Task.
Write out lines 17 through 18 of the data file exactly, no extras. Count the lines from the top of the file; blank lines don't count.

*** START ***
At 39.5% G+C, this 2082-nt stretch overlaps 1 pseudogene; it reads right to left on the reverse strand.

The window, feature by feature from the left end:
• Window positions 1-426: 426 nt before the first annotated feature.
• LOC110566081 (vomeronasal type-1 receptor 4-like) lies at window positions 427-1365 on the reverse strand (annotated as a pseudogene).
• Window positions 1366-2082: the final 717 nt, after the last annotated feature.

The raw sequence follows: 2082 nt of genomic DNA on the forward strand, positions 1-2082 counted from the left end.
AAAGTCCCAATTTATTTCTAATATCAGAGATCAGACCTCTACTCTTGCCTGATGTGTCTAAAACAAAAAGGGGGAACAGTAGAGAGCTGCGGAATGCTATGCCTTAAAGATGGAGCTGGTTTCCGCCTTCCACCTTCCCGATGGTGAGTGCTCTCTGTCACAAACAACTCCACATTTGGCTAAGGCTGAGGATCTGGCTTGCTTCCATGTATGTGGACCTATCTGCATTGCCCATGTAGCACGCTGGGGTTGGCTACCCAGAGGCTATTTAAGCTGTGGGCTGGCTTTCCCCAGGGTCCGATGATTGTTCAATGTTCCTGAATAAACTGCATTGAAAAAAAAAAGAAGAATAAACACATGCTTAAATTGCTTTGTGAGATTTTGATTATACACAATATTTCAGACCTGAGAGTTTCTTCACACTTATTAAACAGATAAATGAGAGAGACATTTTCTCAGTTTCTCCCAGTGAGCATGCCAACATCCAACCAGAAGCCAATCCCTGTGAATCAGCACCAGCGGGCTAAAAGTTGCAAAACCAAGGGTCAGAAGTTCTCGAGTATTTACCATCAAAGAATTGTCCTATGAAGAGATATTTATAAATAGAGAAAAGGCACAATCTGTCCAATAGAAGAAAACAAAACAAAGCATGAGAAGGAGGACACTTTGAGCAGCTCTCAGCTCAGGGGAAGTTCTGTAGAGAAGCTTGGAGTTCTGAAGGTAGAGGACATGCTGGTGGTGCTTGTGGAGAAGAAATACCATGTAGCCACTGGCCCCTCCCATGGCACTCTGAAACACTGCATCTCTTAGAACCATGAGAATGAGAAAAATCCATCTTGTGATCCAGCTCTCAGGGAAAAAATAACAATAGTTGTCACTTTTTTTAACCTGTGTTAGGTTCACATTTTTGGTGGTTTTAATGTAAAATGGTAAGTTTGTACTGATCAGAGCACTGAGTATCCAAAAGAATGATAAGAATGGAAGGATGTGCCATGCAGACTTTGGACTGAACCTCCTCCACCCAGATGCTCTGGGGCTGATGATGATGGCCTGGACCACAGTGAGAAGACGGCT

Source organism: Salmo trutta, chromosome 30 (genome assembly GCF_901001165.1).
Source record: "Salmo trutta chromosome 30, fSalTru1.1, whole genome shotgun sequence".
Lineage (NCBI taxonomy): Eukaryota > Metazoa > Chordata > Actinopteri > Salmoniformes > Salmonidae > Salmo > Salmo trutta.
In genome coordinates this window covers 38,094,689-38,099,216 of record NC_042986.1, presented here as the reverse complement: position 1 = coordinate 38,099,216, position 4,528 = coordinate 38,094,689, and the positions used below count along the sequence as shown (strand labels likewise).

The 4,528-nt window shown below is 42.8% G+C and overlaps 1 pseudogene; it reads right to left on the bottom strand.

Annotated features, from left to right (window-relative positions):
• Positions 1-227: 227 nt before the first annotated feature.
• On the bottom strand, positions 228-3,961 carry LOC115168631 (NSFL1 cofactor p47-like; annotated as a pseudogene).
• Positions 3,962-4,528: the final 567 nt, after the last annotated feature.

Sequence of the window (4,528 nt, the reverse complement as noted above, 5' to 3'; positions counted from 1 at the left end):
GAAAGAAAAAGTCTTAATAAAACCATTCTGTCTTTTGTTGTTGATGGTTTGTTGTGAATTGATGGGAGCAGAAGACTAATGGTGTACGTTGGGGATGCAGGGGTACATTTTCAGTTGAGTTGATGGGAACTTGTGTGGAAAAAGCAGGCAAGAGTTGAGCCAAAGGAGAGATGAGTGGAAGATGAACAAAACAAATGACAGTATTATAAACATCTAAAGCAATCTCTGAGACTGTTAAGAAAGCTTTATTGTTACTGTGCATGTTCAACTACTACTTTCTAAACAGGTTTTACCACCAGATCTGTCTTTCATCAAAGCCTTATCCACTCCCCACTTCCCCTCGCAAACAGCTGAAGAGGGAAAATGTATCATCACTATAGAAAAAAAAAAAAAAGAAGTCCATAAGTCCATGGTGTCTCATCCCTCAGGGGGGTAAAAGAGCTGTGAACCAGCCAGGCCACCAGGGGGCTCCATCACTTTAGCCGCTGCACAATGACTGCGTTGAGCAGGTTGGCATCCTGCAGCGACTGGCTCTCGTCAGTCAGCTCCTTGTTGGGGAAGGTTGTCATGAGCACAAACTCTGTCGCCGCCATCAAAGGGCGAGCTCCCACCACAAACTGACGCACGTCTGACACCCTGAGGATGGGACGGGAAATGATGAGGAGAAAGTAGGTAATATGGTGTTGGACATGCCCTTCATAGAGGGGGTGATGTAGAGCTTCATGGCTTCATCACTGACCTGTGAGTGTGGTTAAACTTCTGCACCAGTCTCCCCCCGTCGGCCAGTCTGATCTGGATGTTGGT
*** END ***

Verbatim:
Sequence of the window (4,528 nt, the reverse complement as noted above, 5' to 3'; positions counted from 1 at the left end):
GAAAGAAAAAGTCTTAATAAAACCATTCTGTCTTTTGTTGTTGATGGTTTGTTGTGAATTGATGGGAGCAGAAGACTAATGGTGTACGTTGGGGATGCAGGGGTACATTTTCAGTTGAGTTGATGGGAACTTGTGTGGAAAAAGCAGGCAAGAGTTGAGCCAAAGGAGAGATGAGTGGAAGATGAACAAAACAAATGACAGTATTATAAACATCTAAAGCAATCTCTGAGACTGTTAAGAAAGCTTTATTGTTACTGTGCATGTTCAACTACTACTTTCTAAACAGGTTTTACCACCAGATCTGTCTTTCATCAAAGCCTTATCCACTCCCCACTTCCCCTCGCAAACAGCTGAAGAGGGAAAATGTATCATCACTATAGAAAAAAAAAAAAAAGAAGTCCATAAGTCCATGGTGTCTCATCCCTCAGGGGGGTAAAAGAGCTGTGAACCAGCCAGGCCACCAGGGGGCTCCATCACTTTAGCCGCTGCACAATGACTGCGTTGAGCAGGTTGGCATCCTGCAGCGACTGGCTCTCGTCAGTCAGCTCCTTGTTGGGGAAGGTTGTCATGAGCACAAACTCTGTCGCCGCCATCAAAGGGCGAGCTCCCACCACAAACTGACGCACGTCTGACACCCTGAGGATGGGACGGGAAATGATGAGGAGAAAGTAGGTAATATGGTGTTGGACATGCCCTTCATAGAGGGGGTGATGTAGAGCTTCATGGCTTCATCACTGACCTGTGAGTGTGGTTAAACTTCTGCACCAGTCTCCCCCCGTCGGCCAGTCTGATCTGGATGTTGGT